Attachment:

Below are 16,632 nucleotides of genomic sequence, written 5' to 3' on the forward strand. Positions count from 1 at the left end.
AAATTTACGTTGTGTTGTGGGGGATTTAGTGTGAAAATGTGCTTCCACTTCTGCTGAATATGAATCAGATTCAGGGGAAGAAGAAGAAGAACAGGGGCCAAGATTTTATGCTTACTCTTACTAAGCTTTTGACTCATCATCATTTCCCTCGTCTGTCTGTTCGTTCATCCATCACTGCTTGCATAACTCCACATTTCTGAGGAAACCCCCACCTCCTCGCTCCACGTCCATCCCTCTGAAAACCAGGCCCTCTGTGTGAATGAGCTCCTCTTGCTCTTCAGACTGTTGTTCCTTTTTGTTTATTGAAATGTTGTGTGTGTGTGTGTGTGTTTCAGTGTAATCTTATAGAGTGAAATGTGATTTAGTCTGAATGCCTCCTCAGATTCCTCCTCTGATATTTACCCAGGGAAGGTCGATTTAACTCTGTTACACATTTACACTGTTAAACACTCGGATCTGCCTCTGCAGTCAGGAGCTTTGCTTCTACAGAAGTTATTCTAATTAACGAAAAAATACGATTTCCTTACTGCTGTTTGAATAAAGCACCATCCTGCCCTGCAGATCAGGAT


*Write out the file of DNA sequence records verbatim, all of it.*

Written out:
Below are 16,632 nucleotides of genomic sequence, written 5' to 3' on the forward strand. Positions count from 1 at the left end.
AAATTTACGTTGTGTTGTGGGGGATTTAGTGTGAAAATGTGCTTCCACTTCTGCTGAATATGAATCAGATTCAGGGGAAGAAGAAGAAGAACAGGGGCCAAGATTTTATGCTTACTCTTACTAAGCTTTTGACTCATCATCATTTCCCTCGTCTGTCTGTTCGTTCATCCATCACTGCTTGCATAACTCCACATTTCTGAGGAAACCCCCACCTCCTCGCTCCACGTCCATCCCTCTGAAAACCAGGCCCTCTGTGTGAATGAGCTCCTCTTGCTCTTCAGACTGTTGTTCCTTTTTGTTTATTGAAATGTTGTGTGTGTGTGTGTGTGTTTCAGTGTAATCTTATAGAGTGAAATGTGATTTAGTCTGAATGCCTCCTCAGATTCCTCCTCTGATATTTACCCAGGGAAGGTCGATTTAACTCTGTTACACATTTACACTGTTAAACACTCGGATCTGCCTCTGCAGTCAGGAGCTTTGCTTCTACAGAAGTTATTCTAATTAACGAAAAAATACGATTTCCTTACTGCTGTTTGAATAAAGCACCATCCTGCCCTGCAGATCAGGAT